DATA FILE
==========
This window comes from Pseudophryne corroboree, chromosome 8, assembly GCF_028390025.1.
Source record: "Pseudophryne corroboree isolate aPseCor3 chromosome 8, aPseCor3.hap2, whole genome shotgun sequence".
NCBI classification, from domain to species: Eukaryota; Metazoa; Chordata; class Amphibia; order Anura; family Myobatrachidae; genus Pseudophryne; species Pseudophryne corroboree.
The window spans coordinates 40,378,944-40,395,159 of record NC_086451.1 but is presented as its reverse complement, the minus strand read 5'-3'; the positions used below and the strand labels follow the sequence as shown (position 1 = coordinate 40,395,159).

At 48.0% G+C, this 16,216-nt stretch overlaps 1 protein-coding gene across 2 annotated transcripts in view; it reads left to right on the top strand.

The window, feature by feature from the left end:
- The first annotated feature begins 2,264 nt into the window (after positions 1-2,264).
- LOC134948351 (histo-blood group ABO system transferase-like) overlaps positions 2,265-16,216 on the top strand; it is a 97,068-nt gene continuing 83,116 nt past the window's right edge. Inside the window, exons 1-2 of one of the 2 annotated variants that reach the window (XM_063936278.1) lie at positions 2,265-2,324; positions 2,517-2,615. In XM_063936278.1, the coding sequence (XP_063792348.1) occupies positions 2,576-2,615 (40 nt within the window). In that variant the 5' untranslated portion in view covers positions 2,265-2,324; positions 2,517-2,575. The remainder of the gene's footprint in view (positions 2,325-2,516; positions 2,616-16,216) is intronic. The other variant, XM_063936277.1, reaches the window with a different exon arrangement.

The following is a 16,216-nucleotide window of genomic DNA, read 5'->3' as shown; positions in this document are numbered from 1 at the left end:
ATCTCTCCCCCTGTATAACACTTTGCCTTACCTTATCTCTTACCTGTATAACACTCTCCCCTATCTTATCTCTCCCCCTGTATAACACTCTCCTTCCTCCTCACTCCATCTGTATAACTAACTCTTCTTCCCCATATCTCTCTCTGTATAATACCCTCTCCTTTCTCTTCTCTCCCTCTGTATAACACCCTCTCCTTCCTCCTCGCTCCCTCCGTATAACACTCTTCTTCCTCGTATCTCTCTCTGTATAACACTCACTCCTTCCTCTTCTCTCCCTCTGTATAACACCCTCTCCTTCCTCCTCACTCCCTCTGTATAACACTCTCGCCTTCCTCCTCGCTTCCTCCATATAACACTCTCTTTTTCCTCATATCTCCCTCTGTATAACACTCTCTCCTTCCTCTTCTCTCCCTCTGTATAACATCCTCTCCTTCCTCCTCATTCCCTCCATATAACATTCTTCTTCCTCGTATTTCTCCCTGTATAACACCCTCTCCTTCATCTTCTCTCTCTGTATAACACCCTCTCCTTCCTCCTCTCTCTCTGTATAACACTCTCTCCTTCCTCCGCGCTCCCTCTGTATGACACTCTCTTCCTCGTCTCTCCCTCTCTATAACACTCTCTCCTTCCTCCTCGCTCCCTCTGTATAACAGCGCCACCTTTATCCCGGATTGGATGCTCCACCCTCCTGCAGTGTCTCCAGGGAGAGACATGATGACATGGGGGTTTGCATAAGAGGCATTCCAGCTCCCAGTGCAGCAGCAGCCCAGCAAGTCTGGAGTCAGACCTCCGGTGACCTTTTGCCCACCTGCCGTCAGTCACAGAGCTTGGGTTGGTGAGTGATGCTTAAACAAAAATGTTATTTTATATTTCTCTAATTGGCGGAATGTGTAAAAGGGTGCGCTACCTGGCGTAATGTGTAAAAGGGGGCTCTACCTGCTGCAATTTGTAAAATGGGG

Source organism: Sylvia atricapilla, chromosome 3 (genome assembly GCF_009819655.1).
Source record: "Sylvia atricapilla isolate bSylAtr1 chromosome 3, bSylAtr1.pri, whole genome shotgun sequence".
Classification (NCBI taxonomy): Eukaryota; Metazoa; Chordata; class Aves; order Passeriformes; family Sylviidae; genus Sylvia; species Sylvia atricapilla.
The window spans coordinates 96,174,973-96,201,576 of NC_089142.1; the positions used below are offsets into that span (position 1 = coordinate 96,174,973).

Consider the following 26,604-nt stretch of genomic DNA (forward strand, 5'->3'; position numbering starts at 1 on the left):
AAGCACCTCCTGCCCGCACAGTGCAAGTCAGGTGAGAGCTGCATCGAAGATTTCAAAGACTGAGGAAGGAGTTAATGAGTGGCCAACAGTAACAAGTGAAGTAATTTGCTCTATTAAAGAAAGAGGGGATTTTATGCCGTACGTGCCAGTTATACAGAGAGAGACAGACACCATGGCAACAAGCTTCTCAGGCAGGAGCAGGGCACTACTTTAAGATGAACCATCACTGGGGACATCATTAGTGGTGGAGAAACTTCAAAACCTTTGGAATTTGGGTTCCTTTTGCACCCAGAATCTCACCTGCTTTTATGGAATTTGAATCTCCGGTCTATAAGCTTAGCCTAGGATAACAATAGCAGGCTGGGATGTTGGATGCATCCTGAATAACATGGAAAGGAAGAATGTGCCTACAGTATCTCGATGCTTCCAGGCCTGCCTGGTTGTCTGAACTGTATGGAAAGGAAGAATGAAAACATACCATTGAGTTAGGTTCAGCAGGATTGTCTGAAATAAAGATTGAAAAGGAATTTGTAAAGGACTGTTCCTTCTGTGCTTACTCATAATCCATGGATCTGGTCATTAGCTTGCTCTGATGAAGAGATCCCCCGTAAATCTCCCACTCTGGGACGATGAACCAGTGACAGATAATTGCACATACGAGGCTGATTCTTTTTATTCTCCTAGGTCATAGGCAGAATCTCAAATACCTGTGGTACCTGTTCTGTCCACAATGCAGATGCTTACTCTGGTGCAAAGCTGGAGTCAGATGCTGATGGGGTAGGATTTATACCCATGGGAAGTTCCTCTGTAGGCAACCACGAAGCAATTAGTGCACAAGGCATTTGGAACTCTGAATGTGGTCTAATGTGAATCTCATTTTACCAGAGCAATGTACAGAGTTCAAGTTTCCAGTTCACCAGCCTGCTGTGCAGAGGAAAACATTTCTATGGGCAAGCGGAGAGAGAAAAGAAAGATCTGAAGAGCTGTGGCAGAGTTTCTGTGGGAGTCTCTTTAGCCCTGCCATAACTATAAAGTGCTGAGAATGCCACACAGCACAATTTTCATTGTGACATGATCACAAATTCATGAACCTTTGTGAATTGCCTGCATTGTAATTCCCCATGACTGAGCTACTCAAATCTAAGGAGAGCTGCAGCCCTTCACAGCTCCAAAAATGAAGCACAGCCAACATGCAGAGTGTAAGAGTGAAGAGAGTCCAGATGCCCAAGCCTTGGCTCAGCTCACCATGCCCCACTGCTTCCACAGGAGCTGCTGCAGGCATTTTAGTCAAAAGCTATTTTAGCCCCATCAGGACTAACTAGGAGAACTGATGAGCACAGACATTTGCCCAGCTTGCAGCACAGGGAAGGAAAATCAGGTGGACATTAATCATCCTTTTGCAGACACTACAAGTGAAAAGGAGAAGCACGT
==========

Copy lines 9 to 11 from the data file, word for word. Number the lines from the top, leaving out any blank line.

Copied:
The following is a 16,216-nucleotide window of genomic DNA, read 5'->3' as shown; positions in this document are numbered from 1 at the left end:
ATCTCTCCCCCTGTATAACACTTTGCCTTACCTTATCTCTTACCTGTATAACACTCTCCCCTATCTTATCTCTCCCCCTGTATAACACTCTCCTTCCTCCTCACTCCATCTGTATAACTAACTCTTCTTCCCCATATCTCTCTCTGTATAATACCCTCTCCTTTCTCTTCTCTCCCTCTGTATAACACCCTCTCCTTCCTCCTCGCTCCCTCCGTATAACACTCTTCTTCCTCGTATCTCTCTCTGTATAACACTCACTCCTTCCTCTTCTCTCCCTCTGTATAACACCCTCTCCTTCCTCCTCACTCCCTCTGTATAACACTCTCGCCTTCCTCCTCGCTTCCTCCATATAACACTCTCTTTTTCCTCATATCTCCCTCTGTATAACACTCTCTCCTTCCTCTTCTCTCCCTCTGTATAACATCCTCTCCTTCCTCCTCATTCCCTCCATATAACATTCTTCTTCCTCGTATTTCTCCCTGTATAACACCCTCTCCTTCATCTTCTCTCTCTGTATAACACCCTCTCCTTCCTCCTCTCTCTCTGTATAACACTCTCTCCTTCCTCCGCGCTCCCTCTGTATGACACTCTCTTCCTCGTCTCTCCCTCTCTATAACACTCTCTCCTTCCTCCTCGCTCCCTCTGTATAACAGCGCCACCTTTATCCCGGATTGGATGCTCCACCCTCCTGCAGTGTCTCCAGGGAGAGACATGATGACATGGGGGTTTGCATAAGAGGCATTCCAGCTCCCAGTGCAGCAGCAGCCCAGCAAGTCTGGAGTCAGACCTCCGGTGACCTTTTGCCCACCTGCCGTCAGTCACAGAGCTTGGGTTGGTGAGTGATGCTTAAACAAAAATGTTATTTTATATTTCTCTAATTGGCGGAATGTGTAAAAGGGTGCGCTACCTGGCGTAATGTGTAAAAGGGGGCTCTACCTGCTGCAATTTGTAAAATGGGG

Source organism: Sylvia atricapilla, chromosome 3 (genome assembly GCF_009819655.1).